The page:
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#787: The Future Is Ours, Part Two

March 11, 2013

Notes from the Manager

There’s a term coined by Timothy Leary — “set and setting” — in reference to the context in which people take psychoactive drugs: the idea being that the mindset and the setting in which you do the drugs has an effect on your experience of the drugs’ effects. If you’re in a good mindset and a good setting, you’re more likely to have a good trip. If you’re in a bad mindset and/or a bad setting, you’re more likely to have a bad trip.

I believe that this idea is true of movies, too, to an extent: with the right set and setting, nearly any movie-watching experience can be more enjoyable (if not enjoyable, exactly). Comedies are more fun when you’re sitting in an audience that’s enjoying itself. Horror movies are more fun with an audience that’s scared out of its wits. Movies that are “so bad they’re good” can be fun with a group of people sitting around to rip on them with… for some people, anyway. (Me, I can’t get into that shit; I always feel like I could be watching something that was legitimately good instead. Life is too short.) And so on.

My point here isn’t just about an audience, though, but of the projection and the theater, too:

As funny as I think that clip is, I think Lynch is being a bit of a curmudgeon here. I wouldn’t watch a movie on my smartphone, either, yet I have seen and loved a great many movies on my iPad mini and a good pair of headphones, which is high enough resolution that held at a normal distance from my head the screen is actually bigger than my TV. But yeah. A bigger screen is more immersive, which nearly always makes for a better experience. Even if the movie itself isn’t.

I digress. See you Friday!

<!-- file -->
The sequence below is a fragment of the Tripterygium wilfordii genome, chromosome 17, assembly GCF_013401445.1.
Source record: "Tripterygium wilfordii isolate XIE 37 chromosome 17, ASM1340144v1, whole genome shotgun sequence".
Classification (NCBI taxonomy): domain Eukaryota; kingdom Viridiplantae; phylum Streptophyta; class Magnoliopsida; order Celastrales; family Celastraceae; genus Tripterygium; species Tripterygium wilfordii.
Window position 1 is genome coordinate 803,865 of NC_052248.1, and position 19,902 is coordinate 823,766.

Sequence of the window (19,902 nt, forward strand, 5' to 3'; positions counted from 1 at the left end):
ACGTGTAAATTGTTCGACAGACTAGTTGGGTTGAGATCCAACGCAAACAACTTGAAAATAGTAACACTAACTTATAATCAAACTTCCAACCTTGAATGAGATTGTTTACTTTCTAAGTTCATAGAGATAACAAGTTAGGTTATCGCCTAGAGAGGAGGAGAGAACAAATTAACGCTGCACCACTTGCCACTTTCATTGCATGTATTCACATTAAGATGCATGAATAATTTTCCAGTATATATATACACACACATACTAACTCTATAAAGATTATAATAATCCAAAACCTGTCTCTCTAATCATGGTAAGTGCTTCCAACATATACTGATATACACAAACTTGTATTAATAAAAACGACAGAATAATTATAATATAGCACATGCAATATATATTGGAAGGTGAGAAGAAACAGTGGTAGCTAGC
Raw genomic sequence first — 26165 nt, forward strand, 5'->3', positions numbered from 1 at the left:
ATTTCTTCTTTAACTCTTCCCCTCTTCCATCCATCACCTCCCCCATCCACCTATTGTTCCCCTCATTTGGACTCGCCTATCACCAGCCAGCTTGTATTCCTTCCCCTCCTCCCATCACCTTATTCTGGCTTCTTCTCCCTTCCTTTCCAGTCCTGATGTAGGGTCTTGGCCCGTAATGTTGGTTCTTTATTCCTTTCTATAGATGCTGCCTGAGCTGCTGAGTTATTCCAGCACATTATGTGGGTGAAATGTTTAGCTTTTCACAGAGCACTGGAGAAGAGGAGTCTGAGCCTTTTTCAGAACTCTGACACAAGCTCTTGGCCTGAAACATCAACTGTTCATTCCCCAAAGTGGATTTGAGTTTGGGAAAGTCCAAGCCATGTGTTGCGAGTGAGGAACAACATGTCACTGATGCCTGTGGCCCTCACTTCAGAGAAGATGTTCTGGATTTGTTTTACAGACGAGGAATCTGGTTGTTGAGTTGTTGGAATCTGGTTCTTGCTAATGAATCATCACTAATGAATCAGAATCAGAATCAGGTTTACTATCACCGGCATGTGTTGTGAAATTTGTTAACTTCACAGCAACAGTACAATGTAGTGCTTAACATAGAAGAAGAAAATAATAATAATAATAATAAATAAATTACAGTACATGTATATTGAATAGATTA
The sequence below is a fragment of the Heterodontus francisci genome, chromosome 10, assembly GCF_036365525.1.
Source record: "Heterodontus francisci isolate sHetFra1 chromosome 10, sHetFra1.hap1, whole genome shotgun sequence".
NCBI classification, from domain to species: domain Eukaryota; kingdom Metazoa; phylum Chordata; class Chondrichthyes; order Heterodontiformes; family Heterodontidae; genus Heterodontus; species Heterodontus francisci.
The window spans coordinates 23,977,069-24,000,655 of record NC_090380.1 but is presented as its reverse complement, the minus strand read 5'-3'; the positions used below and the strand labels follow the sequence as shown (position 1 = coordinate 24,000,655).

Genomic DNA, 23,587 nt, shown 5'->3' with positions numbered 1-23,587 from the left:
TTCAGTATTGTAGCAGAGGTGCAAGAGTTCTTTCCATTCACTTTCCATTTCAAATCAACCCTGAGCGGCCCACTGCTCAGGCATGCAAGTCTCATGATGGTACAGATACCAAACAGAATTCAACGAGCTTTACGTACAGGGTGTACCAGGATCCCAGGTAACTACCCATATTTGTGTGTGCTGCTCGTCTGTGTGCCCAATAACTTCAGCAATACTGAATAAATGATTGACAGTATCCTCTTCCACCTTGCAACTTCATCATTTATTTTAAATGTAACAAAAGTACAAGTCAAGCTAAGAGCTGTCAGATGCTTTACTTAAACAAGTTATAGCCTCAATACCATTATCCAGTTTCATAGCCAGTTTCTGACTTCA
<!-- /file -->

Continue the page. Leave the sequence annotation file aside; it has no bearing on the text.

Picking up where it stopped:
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Multiplex is taking a short break.

Friday, May 15, 2015

Longtime readers of the strip know I don’t just stop updating. Three years of grad school, and I’ve missed maybe one update. But as some of you may know (from Twitter or the Multiplex Facebook page), a friend of mine died in a car crash on Wednesday.

Ryan Love and I went to school together from 3rd grade until graduating high school, and he was probably the one person most responsible for me getting interested in comics. When we were kids, I read all his He-Man mini-comics, because my parents never bought me any of those toys. After I got into comics, he read my DC stuff, and I read his Marvel comics. He bought my comics for me on the sly when my mother banned me from reading them for getting “bad grades.” We co-created a ton of really dumb superheroes together, plus a couple of cool ones.

We drifted a bit after high school — different colleges and just part of growing up and being interested in different things. We kept in touch (not as much as we should have), and when we got together, we mostly talked about comics, he would badger me to join our high school friends’ Fantasy Football League (never going to happen), and we’d argue about something or another. He was great at arguing.

Since I was back in my hometown (Peoria, Illinois) for the Artist and Comic Expo, we had lunch on Monday, two days before he died. I hadn’t seen him in about three years, since the last time I had visited Peoria. This time we talked about comics, Age of Ultron, Game of Thrones, and how we’ve both recently become engaged. He badgered me to join our friends for their annual get-together to watch “the draft.” I think that has something to do with football.

I also gave him a copy of Multiplex: There and Back Again. I inscribed it, “This book is all your fault.”

Even though we didn’t talk nearly as often as we did when we were little, time doesn’t change how much friends meant before, or how much of them was and continues to be a part of you.

Multiplex needs to take a short break while I head back to Peoria to go to his memorial service, and then immediately turn around and head over to Denver Comic Con. Hopefully I’ll find time to work on the strip somewhere in there, but in any event, I’ll start posting new strips in two weeks.

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